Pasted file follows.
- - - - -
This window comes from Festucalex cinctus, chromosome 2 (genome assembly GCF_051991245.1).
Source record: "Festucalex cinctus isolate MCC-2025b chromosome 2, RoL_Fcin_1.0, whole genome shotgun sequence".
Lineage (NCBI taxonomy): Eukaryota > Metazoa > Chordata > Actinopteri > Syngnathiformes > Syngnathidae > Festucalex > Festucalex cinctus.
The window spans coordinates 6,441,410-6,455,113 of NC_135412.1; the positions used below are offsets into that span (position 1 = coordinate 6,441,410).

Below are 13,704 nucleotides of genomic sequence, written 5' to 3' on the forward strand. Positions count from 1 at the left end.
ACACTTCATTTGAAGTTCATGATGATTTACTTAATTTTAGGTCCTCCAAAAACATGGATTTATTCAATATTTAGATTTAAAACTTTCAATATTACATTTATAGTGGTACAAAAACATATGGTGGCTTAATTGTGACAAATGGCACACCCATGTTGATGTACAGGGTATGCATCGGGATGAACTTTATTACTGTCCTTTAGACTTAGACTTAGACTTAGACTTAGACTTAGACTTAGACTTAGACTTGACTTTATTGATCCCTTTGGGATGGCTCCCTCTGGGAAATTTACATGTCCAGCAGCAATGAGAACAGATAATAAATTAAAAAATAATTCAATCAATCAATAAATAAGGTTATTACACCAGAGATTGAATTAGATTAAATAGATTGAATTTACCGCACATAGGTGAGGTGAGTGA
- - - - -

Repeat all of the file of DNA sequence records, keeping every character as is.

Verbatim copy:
This window comes from Festucalex cinctus, chromosome 2 (genome assembly GCF_051991245.1).
Source record: "Festucalex cinctus isolate MCC-2025b chromosome 2, RoL_Fcin_1.0, whole genome shotgun sequence".
Lineage (NCBI taxonomy): Eukaryota > Metazoa > Chordata > Actinopteri > Syngnathiformes > Syngnathidae > Festucalex > Festucalex cinctus.
The window spans coordinates 6,441,410-6,455,113 of NC_135412.1; the positions used below are offsets into that span (position 1 = coordinate 6,441,410).

Below are 13,704 nucleotides of genomic sequence, written 5' to 3' on the forward strand. Positions count from 1 at the left end.
ACACTTCATTTGAAGTTCATGATGATTTACTTAATTTTAGGTCCTCCAAAAACATGGATTTATTCAATATTTAGATTTAAAACTTTCAATATTACATTTATAGTGGTACAAAAACATATGGTGGCTTAATTGTGACAAATGGCACACCCATGTTGATGTACAGGGTATGCATCGGGATGAACTTTATTACTGTCCTTTAGACTTAGACTTAGACTTAGACTTAGACTTAGACTTAGACTTAGACTTGACTTTATTGATCCCTTTGGGATGGCTCCCTCTGGGAAATTTACATGTCCAGCAGCAATGAGAACAGATAATAAATTAAAAAATAATTCAATCAATCAATAAATAAGGTTATTACACCAGAGATTGAATTAGATTAAATAGATTGAATTTACCGCACATAGGTGAGGTGAGTGA